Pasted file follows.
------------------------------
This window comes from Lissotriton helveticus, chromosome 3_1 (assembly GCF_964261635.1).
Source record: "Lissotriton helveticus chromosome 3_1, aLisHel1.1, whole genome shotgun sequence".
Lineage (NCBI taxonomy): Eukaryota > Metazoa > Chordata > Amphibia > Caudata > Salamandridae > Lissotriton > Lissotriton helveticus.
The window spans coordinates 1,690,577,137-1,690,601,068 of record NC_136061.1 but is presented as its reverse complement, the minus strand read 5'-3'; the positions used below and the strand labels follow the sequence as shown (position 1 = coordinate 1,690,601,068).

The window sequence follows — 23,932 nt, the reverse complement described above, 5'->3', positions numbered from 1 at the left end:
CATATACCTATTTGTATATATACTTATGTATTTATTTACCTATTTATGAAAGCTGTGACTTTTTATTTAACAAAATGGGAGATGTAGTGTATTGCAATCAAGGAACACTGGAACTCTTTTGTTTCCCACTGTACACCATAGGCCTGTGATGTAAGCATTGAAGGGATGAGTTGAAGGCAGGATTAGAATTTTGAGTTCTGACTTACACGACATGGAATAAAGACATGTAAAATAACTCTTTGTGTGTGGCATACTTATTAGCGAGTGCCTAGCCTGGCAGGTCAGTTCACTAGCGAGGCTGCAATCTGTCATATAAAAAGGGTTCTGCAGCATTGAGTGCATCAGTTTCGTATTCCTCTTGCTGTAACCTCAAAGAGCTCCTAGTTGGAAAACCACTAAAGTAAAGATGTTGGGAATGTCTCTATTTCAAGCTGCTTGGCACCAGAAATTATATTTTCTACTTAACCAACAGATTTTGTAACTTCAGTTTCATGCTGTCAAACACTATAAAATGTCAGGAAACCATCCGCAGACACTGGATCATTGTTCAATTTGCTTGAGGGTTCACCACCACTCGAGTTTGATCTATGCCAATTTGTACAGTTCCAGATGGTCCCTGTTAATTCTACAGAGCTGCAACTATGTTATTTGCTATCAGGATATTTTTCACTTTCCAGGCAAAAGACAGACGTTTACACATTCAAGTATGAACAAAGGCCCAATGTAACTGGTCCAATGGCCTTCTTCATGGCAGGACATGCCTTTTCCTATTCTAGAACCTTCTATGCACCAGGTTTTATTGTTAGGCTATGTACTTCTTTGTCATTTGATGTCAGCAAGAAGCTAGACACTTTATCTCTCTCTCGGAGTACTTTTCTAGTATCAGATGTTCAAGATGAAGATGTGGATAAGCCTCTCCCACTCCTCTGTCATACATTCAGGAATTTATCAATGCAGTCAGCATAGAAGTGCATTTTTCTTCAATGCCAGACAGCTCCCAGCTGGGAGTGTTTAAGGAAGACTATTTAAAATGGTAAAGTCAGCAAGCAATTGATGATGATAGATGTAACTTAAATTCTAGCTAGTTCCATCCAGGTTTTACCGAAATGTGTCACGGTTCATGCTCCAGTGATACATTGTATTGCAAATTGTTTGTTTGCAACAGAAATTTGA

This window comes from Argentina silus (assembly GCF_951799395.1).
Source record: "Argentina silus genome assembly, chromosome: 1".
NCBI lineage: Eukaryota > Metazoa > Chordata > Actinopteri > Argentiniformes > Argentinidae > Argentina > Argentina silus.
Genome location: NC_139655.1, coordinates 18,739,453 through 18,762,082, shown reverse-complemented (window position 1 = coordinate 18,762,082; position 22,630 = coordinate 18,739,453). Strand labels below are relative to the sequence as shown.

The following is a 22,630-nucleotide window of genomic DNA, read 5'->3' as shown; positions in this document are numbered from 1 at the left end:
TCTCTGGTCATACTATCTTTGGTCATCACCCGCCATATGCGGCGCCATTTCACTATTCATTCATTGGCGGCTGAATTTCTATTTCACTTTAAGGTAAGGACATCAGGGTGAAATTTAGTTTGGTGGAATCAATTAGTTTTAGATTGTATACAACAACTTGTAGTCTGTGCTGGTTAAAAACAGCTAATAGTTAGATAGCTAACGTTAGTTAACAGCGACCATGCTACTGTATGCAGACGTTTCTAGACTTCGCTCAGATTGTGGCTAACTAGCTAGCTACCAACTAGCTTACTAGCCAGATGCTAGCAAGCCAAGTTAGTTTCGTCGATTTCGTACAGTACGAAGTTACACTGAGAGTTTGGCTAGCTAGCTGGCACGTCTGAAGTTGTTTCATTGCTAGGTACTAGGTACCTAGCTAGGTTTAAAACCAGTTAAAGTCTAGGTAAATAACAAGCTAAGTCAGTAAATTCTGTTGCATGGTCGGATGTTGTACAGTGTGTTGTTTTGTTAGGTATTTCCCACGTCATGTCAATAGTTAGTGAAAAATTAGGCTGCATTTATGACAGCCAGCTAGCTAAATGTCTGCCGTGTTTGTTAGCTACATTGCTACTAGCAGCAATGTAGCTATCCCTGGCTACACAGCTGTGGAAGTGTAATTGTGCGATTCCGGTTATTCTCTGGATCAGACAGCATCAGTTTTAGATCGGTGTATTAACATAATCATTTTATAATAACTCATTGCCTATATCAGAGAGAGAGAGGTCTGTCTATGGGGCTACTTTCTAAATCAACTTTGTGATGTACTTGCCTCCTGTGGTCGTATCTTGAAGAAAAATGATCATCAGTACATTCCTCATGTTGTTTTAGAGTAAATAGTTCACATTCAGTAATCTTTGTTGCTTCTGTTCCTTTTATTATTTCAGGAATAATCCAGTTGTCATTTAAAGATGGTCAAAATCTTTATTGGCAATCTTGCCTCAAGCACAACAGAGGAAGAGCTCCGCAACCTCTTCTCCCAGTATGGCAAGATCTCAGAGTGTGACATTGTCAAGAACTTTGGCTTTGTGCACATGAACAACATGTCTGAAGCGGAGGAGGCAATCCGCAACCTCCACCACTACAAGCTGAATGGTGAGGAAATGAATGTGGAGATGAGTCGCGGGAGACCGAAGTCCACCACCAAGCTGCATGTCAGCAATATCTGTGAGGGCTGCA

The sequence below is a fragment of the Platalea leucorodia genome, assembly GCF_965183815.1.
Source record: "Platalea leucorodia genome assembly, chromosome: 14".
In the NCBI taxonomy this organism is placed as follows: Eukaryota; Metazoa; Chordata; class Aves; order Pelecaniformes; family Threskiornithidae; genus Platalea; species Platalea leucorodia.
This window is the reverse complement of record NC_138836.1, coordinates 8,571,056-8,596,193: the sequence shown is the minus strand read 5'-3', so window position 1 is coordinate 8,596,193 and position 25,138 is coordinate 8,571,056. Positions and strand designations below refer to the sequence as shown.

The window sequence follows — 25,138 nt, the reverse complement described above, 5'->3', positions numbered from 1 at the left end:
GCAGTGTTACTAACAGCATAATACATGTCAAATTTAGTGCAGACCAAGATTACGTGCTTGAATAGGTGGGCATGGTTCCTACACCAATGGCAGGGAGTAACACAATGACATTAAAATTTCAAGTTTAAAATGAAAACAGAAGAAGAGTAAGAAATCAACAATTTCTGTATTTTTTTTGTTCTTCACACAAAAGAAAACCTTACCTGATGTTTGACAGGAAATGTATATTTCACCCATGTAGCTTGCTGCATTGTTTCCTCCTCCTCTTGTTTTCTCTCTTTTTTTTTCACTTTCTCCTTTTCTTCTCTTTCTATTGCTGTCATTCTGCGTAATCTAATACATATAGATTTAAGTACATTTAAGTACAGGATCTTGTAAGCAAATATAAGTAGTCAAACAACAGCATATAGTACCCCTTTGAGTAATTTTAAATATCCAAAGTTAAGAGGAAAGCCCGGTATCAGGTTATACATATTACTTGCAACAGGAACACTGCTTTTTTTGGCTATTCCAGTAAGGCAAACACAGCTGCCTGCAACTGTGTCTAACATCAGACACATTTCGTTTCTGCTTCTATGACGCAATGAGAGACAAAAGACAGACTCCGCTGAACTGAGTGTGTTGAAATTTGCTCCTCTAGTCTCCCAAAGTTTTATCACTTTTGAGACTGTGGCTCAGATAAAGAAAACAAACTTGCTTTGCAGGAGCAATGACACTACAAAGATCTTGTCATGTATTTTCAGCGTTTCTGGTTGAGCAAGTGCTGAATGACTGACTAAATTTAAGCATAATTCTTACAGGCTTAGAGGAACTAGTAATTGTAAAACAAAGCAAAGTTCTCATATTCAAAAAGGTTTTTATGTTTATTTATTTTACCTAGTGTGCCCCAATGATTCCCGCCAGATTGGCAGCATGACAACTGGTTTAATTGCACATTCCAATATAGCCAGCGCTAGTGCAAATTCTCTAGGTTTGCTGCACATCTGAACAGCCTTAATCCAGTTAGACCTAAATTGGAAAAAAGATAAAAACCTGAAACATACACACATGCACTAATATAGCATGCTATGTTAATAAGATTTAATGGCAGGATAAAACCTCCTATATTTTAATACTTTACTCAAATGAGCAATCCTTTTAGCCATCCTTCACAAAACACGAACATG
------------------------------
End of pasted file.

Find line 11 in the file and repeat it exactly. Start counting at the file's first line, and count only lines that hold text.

The following is a 22,630-nucleotide window of genomic DNA, read 5'->3' as shown; positions in this document are numbered from 1 at the left end: